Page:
The clergyman admitted that, in strictness, this symbol might not be a graven image, as the term would intend engraving on wood or metal, with the point of an instrument; and under this mental reservation, the wearer might save himself in saying that it was not a graven image: but it was at least a molten one, which comes within the meaning of the prohibition; being the representation of a fowl, and doubtless for the purpose of idolatry. For what else could be the use or meaning of it? It was not a common broche, used as a ligament to the shirt or coat; and it was unworthy of a man to suppose it could be worn merely for ornament; boys and petit-maitres delighting in these things, but no one else. It could not be any sort of time-piece, worn for the purpose of ascertaining distance. In fact, it was the portrait of a bird, the signal of some heathen deity; as the cock was sacred to Esculapius, the owl to Minerva, the peacock to Juno, and the dove to Venus. The eagle was sacred to Jupiter; and it was most probable, that it was in honour of this false god, that the image was worn.

It answered no end to reason with the ecclesiastic; for he grew but the more enraged, and insisted that it was an idol; showing from some texts of scripture, that in the last times idolaters were to spring up; and that this society, which the Cincinnati instituted, might be the Gog and Magog spoken of in the Apocalypse.

Said the Captain, it was natural enough for the clergyman to make this deduction; as in maintaining the cause of truth against Pagans, he is led to dwell much on the subject of idolatry. But for my part, the principal objection that lies with me, against your institution, is that which lies against all partial institutions, whatsoever; they cut men from the common mass, and alienate their affections from the whole, concentring their attachments to a particular point and interest. A circumstance of this kind is unfavourable to general philanthropy, giving a temporary and artificial credit to those who are of the body, amongst themselves; so that while some lend character, others borrow; and the individuals do not stand on the natural basis of their own merit. On this principle, I do not much approve of clubs and societies, unless in the case of some humane or charitable institution; or for the purpose of carrying on some beneficial work or improvement. I do not know that in your convening annually together, you have any object in view of this nature. I have not heard of any bridges you have built, or canals dug, or locks made for the purpose of facilitating navigation. I don't see of what use your institution is, unless it be, that your pronouncing an oration now and then, may be favourable to eloquence. But of this, I much doubt, as such abstract discourses usually degenerate into common-place. The great object of an oration is, to persuade the judgment, or affect the passions. In this case, the judgment is already persuaded, affections already gained. Having therefore, no object, what exertion can the mind make? --Be the cause what it may, certain it is that such compositions are seldom or ever found to be models of eloquence; more especially where the subject is of an extensive nature, as the revolution of America, and the struggles of its heroes. For here so wide a canvass is spread, that it is difficult to fill it up; and to take a particular part would seem to be a dereliction of the rest; for which dereliction no special reason could be given. You could not embrace all the characters who have risen or have fallen, or catch at particular names of the illustrious. Confining yourself, therefore, to general observations, you make no particular impression, and your orations become frigid to the hearers.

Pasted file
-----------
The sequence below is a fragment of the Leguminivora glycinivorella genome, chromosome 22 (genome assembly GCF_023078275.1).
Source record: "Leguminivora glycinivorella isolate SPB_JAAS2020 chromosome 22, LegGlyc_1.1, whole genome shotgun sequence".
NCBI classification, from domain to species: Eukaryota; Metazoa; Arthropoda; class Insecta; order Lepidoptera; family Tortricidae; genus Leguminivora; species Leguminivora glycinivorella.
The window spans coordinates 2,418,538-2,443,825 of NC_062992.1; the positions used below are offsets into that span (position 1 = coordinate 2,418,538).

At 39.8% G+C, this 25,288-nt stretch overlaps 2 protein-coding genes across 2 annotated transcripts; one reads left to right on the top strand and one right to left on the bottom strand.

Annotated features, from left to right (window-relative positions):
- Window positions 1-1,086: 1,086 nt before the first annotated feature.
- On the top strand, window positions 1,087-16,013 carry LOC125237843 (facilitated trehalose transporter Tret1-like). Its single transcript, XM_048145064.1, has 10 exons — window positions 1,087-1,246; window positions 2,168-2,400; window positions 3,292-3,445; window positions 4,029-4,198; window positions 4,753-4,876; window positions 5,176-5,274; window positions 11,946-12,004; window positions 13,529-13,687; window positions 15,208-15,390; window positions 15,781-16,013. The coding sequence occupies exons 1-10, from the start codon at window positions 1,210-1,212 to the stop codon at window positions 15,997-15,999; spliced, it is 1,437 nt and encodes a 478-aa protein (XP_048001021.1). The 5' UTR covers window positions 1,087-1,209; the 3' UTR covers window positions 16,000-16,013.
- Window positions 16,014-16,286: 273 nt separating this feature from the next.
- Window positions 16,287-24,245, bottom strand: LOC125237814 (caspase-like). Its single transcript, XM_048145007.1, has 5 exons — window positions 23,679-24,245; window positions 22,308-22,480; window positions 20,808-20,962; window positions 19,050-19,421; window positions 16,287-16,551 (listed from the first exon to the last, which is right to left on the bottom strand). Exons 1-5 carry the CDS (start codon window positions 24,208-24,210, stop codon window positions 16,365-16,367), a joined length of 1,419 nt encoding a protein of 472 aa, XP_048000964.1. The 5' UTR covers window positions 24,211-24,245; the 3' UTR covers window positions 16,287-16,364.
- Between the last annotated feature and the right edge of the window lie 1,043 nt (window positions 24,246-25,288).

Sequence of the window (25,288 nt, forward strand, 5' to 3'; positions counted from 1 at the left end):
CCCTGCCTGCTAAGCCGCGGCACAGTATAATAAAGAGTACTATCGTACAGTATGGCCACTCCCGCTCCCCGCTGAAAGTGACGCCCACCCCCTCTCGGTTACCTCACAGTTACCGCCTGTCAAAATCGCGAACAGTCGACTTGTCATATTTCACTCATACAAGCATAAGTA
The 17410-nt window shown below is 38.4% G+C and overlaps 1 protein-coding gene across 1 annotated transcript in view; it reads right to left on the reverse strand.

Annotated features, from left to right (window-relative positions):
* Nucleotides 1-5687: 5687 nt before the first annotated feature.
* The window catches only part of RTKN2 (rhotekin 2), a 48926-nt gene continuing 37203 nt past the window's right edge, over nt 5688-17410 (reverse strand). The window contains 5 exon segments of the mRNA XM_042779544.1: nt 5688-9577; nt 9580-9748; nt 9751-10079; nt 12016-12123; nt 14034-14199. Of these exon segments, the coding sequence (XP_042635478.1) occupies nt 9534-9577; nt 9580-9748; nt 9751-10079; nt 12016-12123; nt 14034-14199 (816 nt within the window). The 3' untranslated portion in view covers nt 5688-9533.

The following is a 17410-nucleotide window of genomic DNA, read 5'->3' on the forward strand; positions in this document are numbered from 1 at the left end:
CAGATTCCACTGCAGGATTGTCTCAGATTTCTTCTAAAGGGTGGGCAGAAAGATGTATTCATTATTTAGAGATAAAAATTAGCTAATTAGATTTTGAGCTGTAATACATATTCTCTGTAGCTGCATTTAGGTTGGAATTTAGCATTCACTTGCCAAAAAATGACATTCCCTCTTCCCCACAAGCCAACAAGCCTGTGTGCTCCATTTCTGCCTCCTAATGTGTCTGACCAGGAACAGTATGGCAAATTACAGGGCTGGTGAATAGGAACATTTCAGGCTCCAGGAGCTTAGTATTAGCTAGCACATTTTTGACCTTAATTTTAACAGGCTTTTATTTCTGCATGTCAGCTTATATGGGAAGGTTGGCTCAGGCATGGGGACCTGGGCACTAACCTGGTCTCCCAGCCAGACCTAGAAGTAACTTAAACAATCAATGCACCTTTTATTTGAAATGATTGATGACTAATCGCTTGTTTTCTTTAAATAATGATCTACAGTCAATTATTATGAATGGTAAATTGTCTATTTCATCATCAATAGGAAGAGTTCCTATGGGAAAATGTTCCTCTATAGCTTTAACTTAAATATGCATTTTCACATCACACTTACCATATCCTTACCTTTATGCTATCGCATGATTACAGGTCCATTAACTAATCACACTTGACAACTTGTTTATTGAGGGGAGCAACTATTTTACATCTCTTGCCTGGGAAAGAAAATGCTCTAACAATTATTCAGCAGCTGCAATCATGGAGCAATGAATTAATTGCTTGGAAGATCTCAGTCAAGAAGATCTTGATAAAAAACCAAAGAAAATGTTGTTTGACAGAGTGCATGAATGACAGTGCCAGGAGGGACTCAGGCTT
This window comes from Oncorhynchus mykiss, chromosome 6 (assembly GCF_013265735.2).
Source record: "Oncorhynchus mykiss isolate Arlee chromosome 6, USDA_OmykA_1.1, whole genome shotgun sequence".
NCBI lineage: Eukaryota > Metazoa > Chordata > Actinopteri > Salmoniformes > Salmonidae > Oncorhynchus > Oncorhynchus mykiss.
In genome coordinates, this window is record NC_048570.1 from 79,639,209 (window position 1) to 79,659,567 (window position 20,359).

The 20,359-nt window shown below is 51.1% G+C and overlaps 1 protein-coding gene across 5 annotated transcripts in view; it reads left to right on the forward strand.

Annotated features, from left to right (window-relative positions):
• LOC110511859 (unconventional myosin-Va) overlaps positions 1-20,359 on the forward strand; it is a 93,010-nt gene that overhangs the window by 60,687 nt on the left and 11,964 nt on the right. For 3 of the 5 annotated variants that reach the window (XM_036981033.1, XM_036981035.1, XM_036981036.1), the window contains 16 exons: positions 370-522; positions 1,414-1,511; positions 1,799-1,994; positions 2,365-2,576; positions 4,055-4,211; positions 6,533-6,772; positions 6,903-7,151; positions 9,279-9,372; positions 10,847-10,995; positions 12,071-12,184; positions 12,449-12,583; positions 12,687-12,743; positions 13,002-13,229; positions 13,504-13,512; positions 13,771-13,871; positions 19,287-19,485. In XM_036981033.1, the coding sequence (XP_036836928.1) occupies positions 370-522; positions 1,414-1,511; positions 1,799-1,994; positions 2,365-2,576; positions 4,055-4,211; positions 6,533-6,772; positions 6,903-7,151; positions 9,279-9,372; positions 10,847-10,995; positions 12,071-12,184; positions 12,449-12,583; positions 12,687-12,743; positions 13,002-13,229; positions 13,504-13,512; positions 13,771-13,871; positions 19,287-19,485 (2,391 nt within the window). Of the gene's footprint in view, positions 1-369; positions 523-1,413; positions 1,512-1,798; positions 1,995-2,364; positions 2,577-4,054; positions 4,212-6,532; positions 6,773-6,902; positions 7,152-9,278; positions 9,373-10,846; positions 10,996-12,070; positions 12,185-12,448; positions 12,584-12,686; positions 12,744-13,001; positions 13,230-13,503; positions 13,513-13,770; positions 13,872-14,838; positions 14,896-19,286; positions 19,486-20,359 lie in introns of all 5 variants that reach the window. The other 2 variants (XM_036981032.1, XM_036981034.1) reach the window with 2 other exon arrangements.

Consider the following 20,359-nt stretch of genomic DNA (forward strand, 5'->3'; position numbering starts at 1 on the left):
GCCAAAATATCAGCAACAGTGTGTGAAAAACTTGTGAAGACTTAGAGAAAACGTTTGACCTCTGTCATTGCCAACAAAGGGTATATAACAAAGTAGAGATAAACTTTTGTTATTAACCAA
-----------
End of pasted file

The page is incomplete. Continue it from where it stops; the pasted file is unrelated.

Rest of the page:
I have felt the truth of all this, said the Cincinnati gentleman, and the difficulty of composing an oration to satisfy my own wishes. For being appointed by the society to pronounce one at our next meeting, to which I am now on my way, I have been trying my hand at it, and find it as you say, very difficult; but have attributed this, not to the nature of the composition; but to the inferiority of my powers.